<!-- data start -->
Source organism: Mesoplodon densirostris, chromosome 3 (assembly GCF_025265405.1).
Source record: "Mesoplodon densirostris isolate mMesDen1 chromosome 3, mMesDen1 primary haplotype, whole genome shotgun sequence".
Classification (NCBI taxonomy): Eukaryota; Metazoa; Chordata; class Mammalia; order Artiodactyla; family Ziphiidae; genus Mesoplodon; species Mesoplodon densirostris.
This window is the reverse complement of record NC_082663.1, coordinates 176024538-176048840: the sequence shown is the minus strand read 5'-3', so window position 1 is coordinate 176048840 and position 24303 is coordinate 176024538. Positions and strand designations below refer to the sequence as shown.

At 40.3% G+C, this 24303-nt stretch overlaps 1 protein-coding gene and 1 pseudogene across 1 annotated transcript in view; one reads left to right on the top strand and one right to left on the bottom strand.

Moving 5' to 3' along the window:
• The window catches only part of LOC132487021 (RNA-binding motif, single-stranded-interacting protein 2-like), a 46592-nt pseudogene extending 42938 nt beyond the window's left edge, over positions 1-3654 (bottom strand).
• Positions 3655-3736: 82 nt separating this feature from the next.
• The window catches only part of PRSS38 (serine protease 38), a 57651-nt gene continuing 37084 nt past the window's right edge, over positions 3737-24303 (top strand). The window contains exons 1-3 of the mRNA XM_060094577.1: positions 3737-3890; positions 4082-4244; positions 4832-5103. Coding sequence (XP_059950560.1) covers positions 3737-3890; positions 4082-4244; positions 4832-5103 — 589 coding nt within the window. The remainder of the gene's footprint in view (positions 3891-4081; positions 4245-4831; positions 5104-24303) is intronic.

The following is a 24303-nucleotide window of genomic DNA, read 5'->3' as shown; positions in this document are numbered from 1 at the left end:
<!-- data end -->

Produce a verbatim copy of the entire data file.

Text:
Source organism: Mesoplodon densirostris, chromosome 3 (assembly GCF_025265405.1).
Source record: "Mesoplodon densirostris isolate mMesDen1 chromosome 3, mMesDen1 primary haplotype, whole genome shotgun sequence".
Classification (NCBI taxonomy): Eukaryota; Metazoa; Chordata; class Mammalia; order Artiodactyla; family Ziphiidae; genus Mesoplodon; species Mesoplodon densirostris.
This window is the reverse complement of record NC_082663.1, coordinates 176024538-176048840: the sequence shown is the minus strand read 5'-3', so window position 1 is coordinate 176048840 and position 24303 is coordinate 176024538. Positions and strand designations below refer to the sequence as shown.

At 40.3% G+C, this 24303-nt stretch overlaps 1 protein-coding gene and 1 pseudogene across 1 annotated transcript in view; one reads left to right on the top strand and one right to left on the bottom strand.

Moving 5' to 3' along the window:
• The window catches only part of LOC132487021 (RNA-binding motif, single-stranded-interacting protein 2-like), a 46592-nt pseudogene extending 42938 nt beyond the window's left edge, over positions 1-3654 (bottom strand).
• Positions 3655-3736: 82 nt separating this feature from the next.
• The window catches only part of PRSS38 (serine protease 38), a 57651-nt gene continuing 37084 nt past the window's right edge, over positions 3737-24303 (top strand). The window contains exons 1-3 of the mRNA XM_060094577.1: positions 3737-3890; positions 4082-4244; positions 4832-5103. Coding sequence (XP_059950560.1) covers positions 3737-3890; positions 4082-4244; positions 4832-5103 — 589 coding nt within the window. The remainder of the gene's footprint in view (positions 3891-4081; positions 4245-4831; positions 5104-24303) is intronic.

The following is a 24303-nucleotide window of genomic DNA, read 5'->3' as shown; positions in this document are numbered from 1 at the left end: